The disruptions caused by COVID-19 to routine medical services around the world could potentially cause more than 1.2 million child deaths in the next six months, according to a study published in the Lancet Global Health journal.
The number reportedly equates to 6,000 children dying every day around the world.
As well as the devastating impact on children and families, the estimated figure would be a significant setback to a decade of progress on ending prevetable child deaths globally, according to the UN's children's agency, UNICEF.
“[This pandemic] is undoubtedly the biggest and most urgent global crisis children have faced since the Second World War,” Sacha Deshmukh, UNICEF UK’s executive director, told the Guardian.
“Children’s lives are being upended across the globe — their support systems ripped away, their borders closed, their educations lost, their food supply cut off,” he added.
The study, by Johns Hopkins Bloomberg School of Public Health, modeled a few different scenarios in low- and middle-income countries and estimated that in the worst case — in which coverage of essential services drops by 40-50% — there would be an additional 1.16 million child deaths and 56,700 maternal deaths.
These would be additional preventable child deaths that wouldn’t happen if not for COVID-19. Prior to COVID-19, in the countries studied, some 2.5 million children die before their fifth birthdays in an average 6-month period.
“Under a worst-case scenario, the global number of children dying before their fifth birthdays could increase for the first time in decades,” said Henrietta Fore, UNICEF's executive director, in a statement.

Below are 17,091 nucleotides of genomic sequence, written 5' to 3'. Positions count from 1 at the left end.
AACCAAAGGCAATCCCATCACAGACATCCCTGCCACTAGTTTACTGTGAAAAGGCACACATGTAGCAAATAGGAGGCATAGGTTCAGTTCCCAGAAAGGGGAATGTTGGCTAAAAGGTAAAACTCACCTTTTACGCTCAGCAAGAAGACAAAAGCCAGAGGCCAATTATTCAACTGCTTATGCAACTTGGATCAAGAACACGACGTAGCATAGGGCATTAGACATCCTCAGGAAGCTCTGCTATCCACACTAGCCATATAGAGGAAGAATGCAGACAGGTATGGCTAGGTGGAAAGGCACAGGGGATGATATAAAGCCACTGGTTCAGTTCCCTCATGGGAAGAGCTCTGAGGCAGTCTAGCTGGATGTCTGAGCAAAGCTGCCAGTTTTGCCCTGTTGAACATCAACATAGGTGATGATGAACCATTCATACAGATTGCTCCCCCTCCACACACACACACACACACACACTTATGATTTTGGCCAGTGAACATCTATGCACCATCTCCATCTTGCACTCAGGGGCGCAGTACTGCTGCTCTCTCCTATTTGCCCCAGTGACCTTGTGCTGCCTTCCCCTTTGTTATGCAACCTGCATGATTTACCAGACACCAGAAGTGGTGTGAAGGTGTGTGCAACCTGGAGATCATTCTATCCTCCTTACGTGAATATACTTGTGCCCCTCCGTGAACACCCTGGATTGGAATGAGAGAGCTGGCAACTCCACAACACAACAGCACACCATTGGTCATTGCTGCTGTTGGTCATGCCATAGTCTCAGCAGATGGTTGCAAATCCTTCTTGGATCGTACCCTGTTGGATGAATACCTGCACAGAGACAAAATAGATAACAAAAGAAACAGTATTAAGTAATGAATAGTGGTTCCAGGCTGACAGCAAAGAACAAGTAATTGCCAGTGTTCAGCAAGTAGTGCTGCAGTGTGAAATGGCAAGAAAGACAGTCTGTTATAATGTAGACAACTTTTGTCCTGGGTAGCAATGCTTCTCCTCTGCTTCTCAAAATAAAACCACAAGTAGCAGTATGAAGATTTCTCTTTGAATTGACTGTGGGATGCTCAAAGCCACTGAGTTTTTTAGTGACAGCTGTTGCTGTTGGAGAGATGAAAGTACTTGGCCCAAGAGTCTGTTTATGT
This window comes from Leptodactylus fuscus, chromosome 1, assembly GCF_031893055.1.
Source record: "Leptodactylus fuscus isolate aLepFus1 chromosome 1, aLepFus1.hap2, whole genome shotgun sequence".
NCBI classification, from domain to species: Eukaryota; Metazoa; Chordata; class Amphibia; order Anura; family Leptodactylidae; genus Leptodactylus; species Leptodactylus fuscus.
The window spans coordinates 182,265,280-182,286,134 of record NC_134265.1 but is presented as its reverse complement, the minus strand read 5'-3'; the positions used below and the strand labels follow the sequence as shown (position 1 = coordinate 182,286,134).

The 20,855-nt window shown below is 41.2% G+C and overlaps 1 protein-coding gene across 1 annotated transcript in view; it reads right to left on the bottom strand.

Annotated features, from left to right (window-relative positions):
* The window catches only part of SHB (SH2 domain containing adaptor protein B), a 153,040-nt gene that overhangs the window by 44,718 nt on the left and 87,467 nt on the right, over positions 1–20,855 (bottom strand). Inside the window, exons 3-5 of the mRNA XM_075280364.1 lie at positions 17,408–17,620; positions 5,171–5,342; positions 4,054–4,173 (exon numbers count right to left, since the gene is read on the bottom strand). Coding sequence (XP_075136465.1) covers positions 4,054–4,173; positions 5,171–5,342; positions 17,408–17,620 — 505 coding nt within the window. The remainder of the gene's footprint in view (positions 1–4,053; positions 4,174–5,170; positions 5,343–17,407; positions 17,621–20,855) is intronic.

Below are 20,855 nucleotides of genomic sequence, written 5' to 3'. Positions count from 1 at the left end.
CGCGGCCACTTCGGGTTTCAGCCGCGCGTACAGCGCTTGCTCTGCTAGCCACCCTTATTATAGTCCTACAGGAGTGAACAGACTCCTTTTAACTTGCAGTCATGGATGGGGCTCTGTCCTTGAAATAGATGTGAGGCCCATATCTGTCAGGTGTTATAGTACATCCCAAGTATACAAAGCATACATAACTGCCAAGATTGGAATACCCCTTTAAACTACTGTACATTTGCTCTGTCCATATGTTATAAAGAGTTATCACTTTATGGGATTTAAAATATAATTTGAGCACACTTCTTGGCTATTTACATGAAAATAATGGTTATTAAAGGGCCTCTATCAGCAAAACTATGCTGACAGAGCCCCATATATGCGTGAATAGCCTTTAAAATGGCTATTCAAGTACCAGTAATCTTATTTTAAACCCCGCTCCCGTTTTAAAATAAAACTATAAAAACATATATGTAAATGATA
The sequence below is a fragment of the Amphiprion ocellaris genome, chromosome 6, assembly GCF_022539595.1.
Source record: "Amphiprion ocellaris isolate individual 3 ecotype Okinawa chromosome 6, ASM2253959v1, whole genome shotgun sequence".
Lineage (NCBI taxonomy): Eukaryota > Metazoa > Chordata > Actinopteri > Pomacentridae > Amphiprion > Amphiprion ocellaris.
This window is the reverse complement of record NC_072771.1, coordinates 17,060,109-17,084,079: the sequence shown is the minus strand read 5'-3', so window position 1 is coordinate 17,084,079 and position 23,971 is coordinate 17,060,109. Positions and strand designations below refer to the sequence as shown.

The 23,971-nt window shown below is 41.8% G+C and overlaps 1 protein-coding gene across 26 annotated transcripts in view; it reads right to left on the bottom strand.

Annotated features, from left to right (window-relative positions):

The least severe scenario modeled by the study — in which coverage of essential services drops by 10-19% — still projects an additional 253,500 child deaths (an increase of 9.8%) and 12,200 additional maternal deaths (an increase of 8.3%) over the next six months.
As well as the direct impact of the virus on people's health, COVID-19 has also disrupted medical supply chains, and strained financial and human resources, according to UNICEF. Additionally, the pandemic has also caused a decline in visits to health care centers due to lockdowns and concern over safety, including for vital infant and maternal health interventions like birth and postnatal care, and vaccinations.
In a commentary published in The Lancet Global Health, Fore referred to this study as a “wake-up call,” and listed a number of actions the global community can take to avoid the worst impacts of the virus.
First and foremost, she said supplies and protective equipment must reach health workers and affected communities. In addition, life-saving maternal, newborn, and child health services, routine vaccinations, and HIV treatment must be continued.
“We need an immediate-, medium-, and long-term response that not only addresses the challenges created by the pandemic and its secondary impacts on children, but also outlines a clear version for building back a better world when the crisis finally recedes,” Fore said.